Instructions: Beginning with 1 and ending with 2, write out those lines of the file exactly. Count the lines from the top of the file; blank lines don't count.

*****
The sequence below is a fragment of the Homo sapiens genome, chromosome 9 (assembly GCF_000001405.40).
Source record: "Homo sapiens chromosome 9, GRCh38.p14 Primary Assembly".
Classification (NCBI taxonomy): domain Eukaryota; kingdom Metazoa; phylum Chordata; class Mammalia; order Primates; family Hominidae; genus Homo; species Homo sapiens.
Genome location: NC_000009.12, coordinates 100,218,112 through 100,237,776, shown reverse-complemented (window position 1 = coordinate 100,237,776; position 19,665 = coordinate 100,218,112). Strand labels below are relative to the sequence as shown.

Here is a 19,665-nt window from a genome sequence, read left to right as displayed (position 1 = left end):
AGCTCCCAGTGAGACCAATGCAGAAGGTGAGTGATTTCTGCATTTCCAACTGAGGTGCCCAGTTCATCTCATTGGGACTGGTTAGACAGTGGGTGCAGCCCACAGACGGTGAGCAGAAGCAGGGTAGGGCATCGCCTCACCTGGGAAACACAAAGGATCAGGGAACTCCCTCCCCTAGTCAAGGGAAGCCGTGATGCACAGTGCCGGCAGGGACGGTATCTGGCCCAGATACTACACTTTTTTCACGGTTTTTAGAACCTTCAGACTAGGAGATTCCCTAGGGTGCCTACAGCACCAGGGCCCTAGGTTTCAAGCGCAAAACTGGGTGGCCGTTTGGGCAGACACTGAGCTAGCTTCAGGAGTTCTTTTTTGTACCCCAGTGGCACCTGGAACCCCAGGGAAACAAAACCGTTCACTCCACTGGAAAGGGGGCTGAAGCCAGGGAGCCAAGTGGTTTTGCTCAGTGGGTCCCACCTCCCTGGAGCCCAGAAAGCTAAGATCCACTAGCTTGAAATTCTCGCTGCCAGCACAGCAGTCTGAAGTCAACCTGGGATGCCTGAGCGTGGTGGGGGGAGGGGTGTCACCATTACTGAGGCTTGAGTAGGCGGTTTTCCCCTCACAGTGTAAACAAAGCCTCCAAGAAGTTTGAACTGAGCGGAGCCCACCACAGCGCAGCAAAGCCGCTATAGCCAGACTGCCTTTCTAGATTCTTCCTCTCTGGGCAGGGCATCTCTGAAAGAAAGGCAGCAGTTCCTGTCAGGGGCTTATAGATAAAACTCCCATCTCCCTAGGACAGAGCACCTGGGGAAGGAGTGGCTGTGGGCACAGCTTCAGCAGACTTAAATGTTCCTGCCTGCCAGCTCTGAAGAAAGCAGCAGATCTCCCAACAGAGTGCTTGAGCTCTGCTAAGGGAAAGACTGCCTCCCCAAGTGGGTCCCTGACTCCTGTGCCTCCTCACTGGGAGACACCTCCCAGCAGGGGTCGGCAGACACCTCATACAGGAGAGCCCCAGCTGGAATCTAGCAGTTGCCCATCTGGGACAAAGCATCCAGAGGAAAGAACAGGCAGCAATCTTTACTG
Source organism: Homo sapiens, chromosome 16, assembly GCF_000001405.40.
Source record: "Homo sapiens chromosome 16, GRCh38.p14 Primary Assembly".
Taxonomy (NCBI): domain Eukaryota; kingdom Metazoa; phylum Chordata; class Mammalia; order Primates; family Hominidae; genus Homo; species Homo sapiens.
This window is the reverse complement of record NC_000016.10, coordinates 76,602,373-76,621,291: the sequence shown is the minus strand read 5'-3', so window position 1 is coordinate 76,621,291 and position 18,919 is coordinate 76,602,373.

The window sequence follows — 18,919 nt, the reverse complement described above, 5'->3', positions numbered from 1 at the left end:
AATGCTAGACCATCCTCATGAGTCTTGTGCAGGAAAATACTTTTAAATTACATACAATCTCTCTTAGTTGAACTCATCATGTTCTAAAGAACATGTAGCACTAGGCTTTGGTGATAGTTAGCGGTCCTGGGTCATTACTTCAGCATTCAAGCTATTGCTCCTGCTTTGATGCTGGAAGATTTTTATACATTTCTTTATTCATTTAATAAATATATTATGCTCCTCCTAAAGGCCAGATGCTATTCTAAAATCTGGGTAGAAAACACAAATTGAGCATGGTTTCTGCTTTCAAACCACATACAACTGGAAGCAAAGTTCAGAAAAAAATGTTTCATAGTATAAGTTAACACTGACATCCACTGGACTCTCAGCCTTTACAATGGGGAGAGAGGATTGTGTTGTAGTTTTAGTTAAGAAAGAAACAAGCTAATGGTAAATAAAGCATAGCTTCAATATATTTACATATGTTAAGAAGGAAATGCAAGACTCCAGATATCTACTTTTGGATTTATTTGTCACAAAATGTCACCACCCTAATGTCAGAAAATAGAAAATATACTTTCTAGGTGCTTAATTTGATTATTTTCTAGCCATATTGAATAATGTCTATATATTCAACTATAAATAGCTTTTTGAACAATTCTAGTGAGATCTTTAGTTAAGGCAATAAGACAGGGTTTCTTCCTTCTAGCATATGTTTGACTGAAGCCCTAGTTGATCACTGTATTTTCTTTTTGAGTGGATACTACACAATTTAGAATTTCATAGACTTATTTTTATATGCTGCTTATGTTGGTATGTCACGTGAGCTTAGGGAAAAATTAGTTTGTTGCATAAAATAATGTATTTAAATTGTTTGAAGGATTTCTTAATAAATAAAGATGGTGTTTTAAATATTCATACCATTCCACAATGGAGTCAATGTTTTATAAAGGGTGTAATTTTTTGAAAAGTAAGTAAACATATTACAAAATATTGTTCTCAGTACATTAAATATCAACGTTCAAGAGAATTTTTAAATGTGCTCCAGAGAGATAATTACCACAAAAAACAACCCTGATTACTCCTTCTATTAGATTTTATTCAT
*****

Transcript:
The sequence below is a fragment of the Homo sapiens genome, chromosome 9 (assembly GCF_000001405.40).
Source record: "Homo sapiens chromosome 9, GRCh38.p14 Primary Assembly".